Written by Susan T. Spencer Thursday, August 11 2011
What is the “Grass Ceiling?” I define it as a pervasive gender bias against hiring women for top positions in sports management.
Athletic director positions are among the top paying jobs and claim the most prestigious status in collegiate sports management. A study by R. Vivian Acosta and Linda Jean Carpenter, professors emerita, Brooklyn College, revealed a sobering statistic: Fewer than 10 percent of the directors of athletics at NCAA Division I member colleges are women. The study looked at women in intercollegiate sports over a 33-year period from 1977 to 2010.
Why does the current system freeze women out? Because many of the colleges and universities exercise very little oversight over their athletic programs, fail to seek out or ensure that talented women are nominated for available positions, and use a selection process based on factors other than demonstrated merit.
Because of this lack of equality in selection, women are often hired for secondary positions (as a senior associate athletic director) and often end up assigned to minor sports – which invariably excludes them from recognition and involvement in important business negotiations. The result: Women have little chance to gain the kind of experience and public exposure that will qualify them to move up and gain the top positions.
What about mentors within the system? Based on the current number of female athletic directors, it seems clear that only a few of our institutions of higher learning encourage male athletic directors to train and promote women.
The best option for women is to identify other decision makers who are willing to help them and to work within the system to create their own demand. They should reach out to other women leaders at their own universities – presidents, vice presidents, deans, chairs of faculty senates, and other administration officials who are in a position to observe their talents and promote individual efforts. They should network by serving on several NCAA and conference committees whose members are administrators and faculty from other universities. This is the best way for women to build relationships and get noticed.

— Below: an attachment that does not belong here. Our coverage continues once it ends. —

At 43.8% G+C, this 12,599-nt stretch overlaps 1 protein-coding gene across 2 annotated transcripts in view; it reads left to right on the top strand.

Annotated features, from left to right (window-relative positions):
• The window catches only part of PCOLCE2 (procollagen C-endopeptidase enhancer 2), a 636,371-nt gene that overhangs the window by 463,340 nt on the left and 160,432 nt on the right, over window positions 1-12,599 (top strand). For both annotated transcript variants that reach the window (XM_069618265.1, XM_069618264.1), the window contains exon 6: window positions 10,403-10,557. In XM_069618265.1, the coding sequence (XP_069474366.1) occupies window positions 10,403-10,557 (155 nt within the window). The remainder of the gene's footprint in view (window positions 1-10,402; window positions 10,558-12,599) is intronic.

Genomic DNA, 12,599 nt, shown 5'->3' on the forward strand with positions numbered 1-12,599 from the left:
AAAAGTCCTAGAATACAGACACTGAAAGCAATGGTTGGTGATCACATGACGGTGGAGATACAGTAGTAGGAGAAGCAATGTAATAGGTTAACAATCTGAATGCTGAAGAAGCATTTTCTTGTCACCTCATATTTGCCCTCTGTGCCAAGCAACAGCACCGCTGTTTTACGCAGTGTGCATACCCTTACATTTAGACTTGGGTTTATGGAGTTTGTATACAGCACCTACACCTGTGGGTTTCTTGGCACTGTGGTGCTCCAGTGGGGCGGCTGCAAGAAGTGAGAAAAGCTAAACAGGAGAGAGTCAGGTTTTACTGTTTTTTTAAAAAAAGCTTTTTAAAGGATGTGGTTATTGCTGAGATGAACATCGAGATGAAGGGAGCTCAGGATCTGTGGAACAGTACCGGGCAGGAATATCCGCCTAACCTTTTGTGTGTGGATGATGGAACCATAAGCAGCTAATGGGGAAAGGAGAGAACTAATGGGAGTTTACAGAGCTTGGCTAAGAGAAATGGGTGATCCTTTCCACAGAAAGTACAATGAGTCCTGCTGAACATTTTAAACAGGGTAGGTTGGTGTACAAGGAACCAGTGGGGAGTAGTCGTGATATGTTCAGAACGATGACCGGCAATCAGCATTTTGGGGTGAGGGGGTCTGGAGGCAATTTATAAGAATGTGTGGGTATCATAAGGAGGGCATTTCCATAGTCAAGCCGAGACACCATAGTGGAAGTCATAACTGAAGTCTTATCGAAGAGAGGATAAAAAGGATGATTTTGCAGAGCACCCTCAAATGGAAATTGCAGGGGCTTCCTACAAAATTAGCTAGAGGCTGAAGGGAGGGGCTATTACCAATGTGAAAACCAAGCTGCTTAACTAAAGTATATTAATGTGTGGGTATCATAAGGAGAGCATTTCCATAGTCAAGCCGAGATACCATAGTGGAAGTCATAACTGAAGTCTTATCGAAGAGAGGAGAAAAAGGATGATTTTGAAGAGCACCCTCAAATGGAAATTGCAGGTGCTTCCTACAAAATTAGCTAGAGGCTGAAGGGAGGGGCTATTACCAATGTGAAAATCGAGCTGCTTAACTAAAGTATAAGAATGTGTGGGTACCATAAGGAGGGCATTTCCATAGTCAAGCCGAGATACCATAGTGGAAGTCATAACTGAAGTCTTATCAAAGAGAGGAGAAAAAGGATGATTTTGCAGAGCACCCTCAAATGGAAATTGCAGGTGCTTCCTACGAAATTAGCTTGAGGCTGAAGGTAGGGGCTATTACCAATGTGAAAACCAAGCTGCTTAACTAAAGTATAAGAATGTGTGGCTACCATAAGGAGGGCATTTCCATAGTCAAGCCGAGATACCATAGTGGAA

Another way for women to really cut through the grass ceiling is to come fully loaded with impressive educational credentials. Advanced degrees in sports business, MBAs, and LL.Ds go a long way toward authenticating women’s ability to handle the big business deals of Division I college sports.
It’s time that Division I colleges and universities recognize that there is a grass ceiling and establish standards that must be uniformly applied to all candidates, so that the athletic department will not be just another old boys club. Until Division I schools wake up, establish uniform standards, and stop paying lip service to women in college athletic departments, the grass ceiling will continue to prevent women from moving up and establishing themselves as Division I athletic directors.
Susan T. Spencer was an entrepreneur and business professional before many women had the courage to play in the big leagues with men. Her companies reached annual revenues of $50 million, and she was the first and only female to hold the position as general manager of an NLF team, the Philadelphia Eagles.
After her time with the team, Spencer added three more exclusively male businesses to her ventures, one in food distribution and two in meat processing, one of which she owned and ran for more than 20 years. Spencer’s beef company was the only woman-owned company that sold millions of pounds of meat products to national chains including McDonald’s, Chili’s, Dairy Queen, and Jack in the Box.
Her new book, Briefcase Essentials, was published in March.
Spencer earned her bachelor of arts from Boston University, her master’s in education/economics from Hofstra University, and her law degree from Villanova University.
Connee Zotos, clinical associate professor of sports management at New York University, assisted with this article.